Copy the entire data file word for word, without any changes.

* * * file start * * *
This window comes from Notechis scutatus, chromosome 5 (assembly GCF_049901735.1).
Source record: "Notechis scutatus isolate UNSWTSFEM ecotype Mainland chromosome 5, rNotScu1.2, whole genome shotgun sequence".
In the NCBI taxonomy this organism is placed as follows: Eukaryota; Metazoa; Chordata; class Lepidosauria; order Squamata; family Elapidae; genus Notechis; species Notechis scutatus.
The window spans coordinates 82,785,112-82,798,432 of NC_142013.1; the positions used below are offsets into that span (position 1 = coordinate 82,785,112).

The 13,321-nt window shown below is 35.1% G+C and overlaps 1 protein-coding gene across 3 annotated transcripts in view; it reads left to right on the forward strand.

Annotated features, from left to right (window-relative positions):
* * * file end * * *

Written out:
This window comes from Notechis scutatus, chromosome 5 (assembly GCF_049901735.1).
Source record: "Notechis scutatus isolate UNSWTSFEM ecotype Mainland chromosome 5, rNotScu1.2, whole genome shotgun sequence".
In the NCBI taxonomy this organism is placed as follows: Eukaryota; Metazoa; Chordata; class Lepidosauria; order Squamata; family Elapidae; genus Notechis; species Notechis scutatus.
The window spans coordinates 82,785,112-82,798,432 of NC_142013.1; the positions used below are offsets into that span (position 1 = coordinate 82,785,112).

The 13,321-nt window shown below is 35.1% G+C and overlaps 1 protein-coding gene across 3 annotated transcripts in view; it reads left to right on the forward strand.

Annotated features, from left to right (window-relative positions):